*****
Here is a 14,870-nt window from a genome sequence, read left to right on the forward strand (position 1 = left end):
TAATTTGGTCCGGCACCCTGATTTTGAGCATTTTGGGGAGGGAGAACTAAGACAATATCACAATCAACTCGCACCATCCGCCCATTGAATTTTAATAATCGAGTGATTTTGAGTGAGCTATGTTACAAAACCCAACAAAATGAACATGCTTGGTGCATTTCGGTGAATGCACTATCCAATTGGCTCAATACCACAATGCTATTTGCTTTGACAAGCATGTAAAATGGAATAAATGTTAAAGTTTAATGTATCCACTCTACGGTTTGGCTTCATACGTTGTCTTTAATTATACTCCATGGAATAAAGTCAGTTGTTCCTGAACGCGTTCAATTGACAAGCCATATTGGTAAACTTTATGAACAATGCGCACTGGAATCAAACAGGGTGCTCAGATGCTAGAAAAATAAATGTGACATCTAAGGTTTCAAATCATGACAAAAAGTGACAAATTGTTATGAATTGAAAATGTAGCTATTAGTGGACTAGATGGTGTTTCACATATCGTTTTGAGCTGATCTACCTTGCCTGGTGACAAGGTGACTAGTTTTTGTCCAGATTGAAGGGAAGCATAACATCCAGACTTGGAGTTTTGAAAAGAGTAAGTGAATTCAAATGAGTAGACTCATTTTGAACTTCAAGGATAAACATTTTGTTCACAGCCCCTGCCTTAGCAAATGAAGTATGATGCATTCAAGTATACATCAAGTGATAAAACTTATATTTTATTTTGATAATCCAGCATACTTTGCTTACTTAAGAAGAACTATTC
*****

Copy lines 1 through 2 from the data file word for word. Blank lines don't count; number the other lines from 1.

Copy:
Here is a 14,870-nt window from a genome sequence, read left to right on the forward strand (position 1 = left end):
TAATTTGGTCCGGCACCCTGATTTTGAGCATTTTGGGGAGGGAGAACTAAGACAATATCACAATCAACTCGCACCATCCGCCCATTGAATTTTAATAATCGAGTGATTTTGAGTGAGCTATGTTACAAAACCCAACAAAATGAACATGCTTGGTGCATTTCGGTGAATGCACTATCCAATTGGCTCAATACCACAATGCTATTTGCTTTGACAAGCATGTAAAATGGAATAAATGTTAAAGTTTAATGTATCCACTCTACGGTTTGGCTTCATACGTTGTCTTTAATTATACTCCATGGAATAAAGTCAGTTGTTCCTGAACGCGTTCAATTGACAAGCCATATTGGTAAACTTTATGAACAATGCGCACTGGAATCAAACAGGGTGCTCAGATGCTAGAAAAATAAATGTGACATCTAAGGTTTCAAATCATGACAAAAAGTGACAAATTGTTATGAATTGAAAATGTAGCTATTAGTGGACTAGATGGTGTTTCACATATCGTTTTGAGCTGATCTACCTTGCCTGGTGACAAGGTGACTAGTTTTTGTCCAGATTGAAGGGAAGCATAACATCCAGACTTGGAGTTTTGAAAAGAGTAAGTGAATTCAAATGAGTAGACTCATTTTGAACTTCAAGGATAAACATTTTGTTCACAGCCCCTGCCTTAGCAAATGAAGTATGATGCATTCAAGTATACATCAAGTGATAAAACTTATATTTTATTTTGATAATCCAGCATACTTTGCTTACTTAAGAAGAACTATTC